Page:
Due to network problems, I can read mail at firstname.lastname@example.org, but
can't post/reply/send from there. Please direct all replies to
email@example.com, not the HotMail address. Thanks.
David Brauer wrote:
> Heh folks, not to start an online broiling of the poor guy, but here's
> the definition of Unicode from The Free On-line Dictionary of
> 1. A subset of ISO 10646, a 16-bit character code intended to cover
> of the world's writing systems, including Roman,
> Greek, Cyrillic, Chinese, hiragana, katakana, Devanagari, Easter
> "rongo-rongo", and even Elvish.
Mea maxima culpa. I was the guy who wrote that sentence,
not at all as a definition of Unicode, but as a one-sentence
explanation in another definition altogether.
The Jargon File (http://www.ccil.org/jargon) is a well-known on-line
and paper glossary of hacker slang. Jargon File version 2.0 contained
the IBM term "zigamorph", meaning the EBCDIC non-character FF (used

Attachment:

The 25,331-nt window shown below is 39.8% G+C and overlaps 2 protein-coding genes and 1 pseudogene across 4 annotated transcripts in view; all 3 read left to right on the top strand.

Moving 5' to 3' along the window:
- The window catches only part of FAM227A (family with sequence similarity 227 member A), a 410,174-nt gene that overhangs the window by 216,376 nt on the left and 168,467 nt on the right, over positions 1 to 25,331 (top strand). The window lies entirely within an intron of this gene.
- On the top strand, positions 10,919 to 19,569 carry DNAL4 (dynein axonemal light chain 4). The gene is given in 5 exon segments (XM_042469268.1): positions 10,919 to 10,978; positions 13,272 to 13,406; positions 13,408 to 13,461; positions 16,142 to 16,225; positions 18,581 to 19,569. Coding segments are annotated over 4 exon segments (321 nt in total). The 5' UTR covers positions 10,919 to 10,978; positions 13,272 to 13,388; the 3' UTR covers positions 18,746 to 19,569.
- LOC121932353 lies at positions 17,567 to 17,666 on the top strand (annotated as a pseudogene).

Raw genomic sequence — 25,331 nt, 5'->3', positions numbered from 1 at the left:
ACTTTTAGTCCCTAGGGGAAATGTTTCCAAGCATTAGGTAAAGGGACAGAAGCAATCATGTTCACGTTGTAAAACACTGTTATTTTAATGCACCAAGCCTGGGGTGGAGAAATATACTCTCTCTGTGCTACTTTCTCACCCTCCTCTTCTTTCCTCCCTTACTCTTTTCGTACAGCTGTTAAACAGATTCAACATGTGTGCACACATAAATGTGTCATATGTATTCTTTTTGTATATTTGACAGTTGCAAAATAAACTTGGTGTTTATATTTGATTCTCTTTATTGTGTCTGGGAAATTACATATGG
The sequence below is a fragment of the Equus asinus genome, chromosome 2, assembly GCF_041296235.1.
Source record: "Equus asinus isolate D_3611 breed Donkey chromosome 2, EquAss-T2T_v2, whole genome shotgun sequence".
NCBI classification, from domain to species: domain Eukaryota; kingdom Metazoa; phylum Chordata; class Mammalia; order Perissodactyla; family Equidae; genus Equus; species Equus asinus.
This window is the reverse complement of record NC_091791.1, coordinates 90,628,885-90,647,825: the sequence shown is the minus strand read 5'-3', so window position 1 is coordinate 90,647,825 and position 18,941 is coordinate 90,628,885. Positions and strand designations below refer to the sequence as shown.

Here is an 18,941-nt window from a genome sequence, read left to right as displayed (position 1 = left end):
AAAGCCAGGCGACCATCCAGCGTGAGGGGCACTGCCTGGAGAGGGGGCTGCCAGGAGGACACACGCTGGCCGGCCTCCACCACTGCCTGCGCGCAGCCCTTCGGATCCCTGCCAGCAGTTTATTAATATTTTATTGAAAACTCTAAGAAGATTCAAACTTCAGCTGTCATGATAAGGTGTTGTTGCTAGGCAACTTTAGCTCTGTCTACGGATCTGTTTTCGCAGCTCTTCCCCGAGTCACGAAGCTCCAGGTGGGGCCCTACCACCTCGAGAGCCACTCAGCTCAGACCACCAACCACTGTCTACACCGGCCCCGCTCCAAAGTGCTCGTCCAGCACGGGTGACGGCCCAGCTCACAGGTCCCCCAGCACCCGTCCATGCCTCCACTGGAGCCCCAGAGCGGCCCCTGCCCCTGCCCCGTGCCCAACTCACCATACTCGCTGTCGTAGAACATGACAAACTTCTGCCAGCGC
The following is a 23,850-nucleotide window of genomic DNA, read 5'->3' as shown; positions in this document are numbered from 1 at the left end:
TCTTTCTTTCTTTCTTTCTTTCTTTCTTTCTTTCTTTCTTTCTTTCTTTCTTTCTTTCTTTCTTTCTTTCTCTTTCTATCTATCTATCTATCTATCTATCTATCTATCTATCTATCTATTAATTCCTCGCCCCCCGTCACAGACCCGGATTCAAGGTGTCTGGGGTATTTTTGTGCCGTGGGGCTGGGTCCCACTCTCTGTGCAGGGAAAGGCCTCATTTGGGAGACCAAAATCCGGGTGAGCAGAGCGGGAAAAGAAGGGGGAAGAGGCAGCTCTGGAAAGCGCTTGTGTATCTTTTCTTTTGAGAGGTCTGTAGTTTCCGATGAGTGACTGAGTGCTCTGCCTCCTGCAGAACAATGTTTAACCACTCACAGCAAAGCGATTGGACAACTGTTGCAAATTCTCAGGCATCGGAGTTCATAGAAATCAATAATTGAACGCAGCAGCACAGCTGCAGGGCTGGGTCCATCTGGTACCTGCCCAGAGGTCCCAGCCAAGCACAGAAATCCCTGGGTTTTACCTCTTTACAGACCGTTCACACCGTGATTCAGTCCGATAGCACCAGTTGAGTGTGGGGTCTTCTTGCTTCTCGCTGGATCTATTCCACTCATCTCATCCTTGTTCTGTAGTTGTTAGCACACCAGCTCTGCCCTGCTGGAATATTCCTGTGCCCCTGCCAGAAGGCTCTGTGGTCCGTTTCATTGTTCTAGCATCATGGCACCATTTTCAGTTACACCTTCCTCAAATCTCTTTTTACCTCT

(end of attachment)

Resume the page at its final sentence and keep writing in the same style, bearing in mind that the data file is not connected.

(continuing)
as a terminator). I proposed to Eric Raymond, the Jargon File editor,
that U+FFFF also be called "zigamorph", due to its analogous status
At that time (in the pre-Java era), I thought a one-line lighthearted
explanation of what Unicode is about would be useful. I also knew a
whole lot less about the Unicode Standard than I do today.
The current Jargon File version (4.0.0) says, in full:
zigamorph /zig'*-morf/ /n./
1. Hex FF (11111111) when used as a delimiter or fence character.
Usage: primarily at IBM shops. 2. [proposed] /n./ The Unicode
non-character U+FFFF (1111111111111111), a character code which is
not assigned to any character, and so is usable as end-of-string.
Unicode (a subset of ISO 10646) is a 16-bit character code intended
to cover all of the world's writing systems, including Roman,
Greek, Cyrillic, Chinese, hiragana, katakana, Devanagari, Ethiopic,
Thai, Laotian and many other languages (support for elvish is
planned for a future release).
The bracketed "[proposed]" means that this is a usage
invented by somebody associated with the Jargon File, rather
than a term in active (or former) use. I hope to popularize it.
I know that "subset of 10646" is misleading, and I have asked
to have it removed from the next edition, along with the
anachronistic reference to Ethiopic (how long, O Lord,
how long?) and the reference to "languages" instead of "scripts".
-- John Cowan firstname.lastname@example.org e'osai ko sarji la lojban
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